It's becoming increasingly evident that technology and creativity are critical for success in almost every industry. This raises the question of which is more important in education - coding or creativity?

Although coding is considered a technical skill and creativity, more than often, an artistic skill, the truth is that both are essential for developing well-rounded students who can thrive in an increasingly complex world. In this article, we'll explore the articles and opinions from the web about the intersection of coding and creativity and why both are crucial for elementary school students.

Coding as a Creative Way of Learning

Coding and creativity
Harvard Assistant Professor Karen Brennan is one of the developers of Scratch, a free online computer programming language that allows users to create stories, games, and animations. She discussed its benefits at a recent Ed Portal’s Faculty Speaker Series talk.

Coding has the potential to transform the way children learn, providing them with a new level of autonomy and creativity in the classroom. By giving students the tools to create their own projects and solve problems on their own, coding enables them to take control of their own learning and develop critical thinking and problem-solving skills.

This approach to learning is a marked departure from the traditional model of rote memorization and passive instruction.

"Just like the ability to read, it’s about computational fluency for everyone and the ability to think and create." - Karen Brennan, Harvard Assistant Professor and co-developer of Scratch.

Classroom Tip - Explore how you can integrate the use of Scratch in a non-coding PBL (project based learning) learning activity or any other non-IT based lesson plan.

Coding as a Means of Creative Expression

Hour of Code: When creativity and logic spark that ‘aha’ moment for young people - Stories
Microsoft news, features, events, and press materials

Creative thinking is traditionally associated with the arts while analytical thinking is associated with the sciences. Coding has the potential to bridge this gap, providing a new means of creative expression. By allowing students to create digital projects, coding provides an outlet for their imaginations and encourages them to think outside the box.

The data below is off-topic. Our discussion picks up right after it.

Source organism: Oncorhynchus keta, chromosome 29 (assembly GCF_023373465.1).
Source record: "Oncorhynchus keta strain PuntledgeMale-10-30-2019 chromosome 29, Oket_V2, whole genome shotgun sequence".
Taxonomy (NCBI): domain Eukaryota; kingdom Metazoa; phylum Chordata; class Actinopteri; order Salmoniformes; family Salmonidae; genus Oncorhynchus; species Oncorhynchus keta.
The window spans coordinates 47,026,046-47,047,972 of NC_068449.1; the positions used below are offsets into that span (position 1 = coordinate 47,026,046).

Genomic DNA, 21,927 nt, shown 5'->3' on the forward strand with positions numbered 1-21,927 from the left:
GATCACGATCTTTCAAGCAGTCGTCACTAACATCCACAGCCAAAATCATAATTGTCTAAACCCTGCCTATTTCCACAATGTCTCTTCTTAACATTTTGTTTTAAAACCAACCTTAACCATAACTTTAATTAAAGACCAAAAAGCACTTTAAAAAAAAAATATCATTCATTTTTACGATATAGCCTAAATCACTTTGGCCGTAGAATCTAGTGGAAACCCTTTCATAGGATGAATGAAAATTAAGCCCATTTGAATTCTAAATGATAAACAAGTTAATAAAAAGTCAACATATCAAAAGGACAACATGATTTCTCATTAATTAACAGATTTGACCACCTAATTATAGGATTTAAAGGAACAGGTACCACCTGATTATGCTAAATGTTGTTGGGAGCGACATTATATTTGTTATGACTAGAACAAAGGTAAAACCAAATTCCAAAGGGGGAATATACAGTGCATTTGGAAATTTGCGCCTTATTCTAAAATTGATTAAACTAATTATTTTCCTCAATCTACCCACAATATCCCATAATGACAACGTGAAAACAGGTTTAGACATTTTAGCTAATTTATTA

Students can use coding to create everything from interactive games to digital art and even simple apps, and the possibilities are limited only by their imaginations. Additionally, coding allows students to share their creations with a wider audience, allowing them to showcase their work and receive feedback from others.

"It is amazing how this skill set can help kids find a path, especially because there are so many different things you can do with it." - Kasey Champion, Software Engineer at Microsoft and teacher, Hour of Code.

Classroom Tip - Consider setting up a digital showcase of student work, where students can display their coding projects and provide feedback to one another. By creating a culture of collaboration and sharing, you can help students to discover the different opportunities that can come from coding.

Creativity More Important in the Future?

Teach kids creativity. Ultimately, machines will be better at coding
“Deep machine learning will likely automate the writing of code relatively quickly. Creativity is going to be far more important in a future where software can code better than we can”

As machines become increasingly proficient at writing code through deep machine learning, the importance of coding skills in isolation may diminish. In a future where software can code better than humans, the ability to think creatively and to find new solutions to complex problems will be more critical than ever. By emphasizing creativity and problem-solving alongside coding skills, we can prepare children for the challenges of tomorrow and enable them to succeed in a rapidly advancing technology landscape.

"Our education system should emphasise the use of human imagination to spark original ideas and create new meaning. It’s the one thing machines won’t be able to do." - Tom Hulme, general partner at GV, the venture capital arm of Google parent company, Alphabet.

Classroom Tip: Encourage young children to develop their creativity and problem-solving skills through open-ended, exploratory projects.


In conclusion, coding and creativity are both essential skills for elementary school students to develop. Students can develop their creative thinking and problem-solving abilities by learning to code in the classroom.

At the same time, encouraging creativity can help students see the world in new ways and develop innovative solutions to problems. By embracing coding and creativity, we can help our students prepare for a future increasingly driven by technology and innovation.

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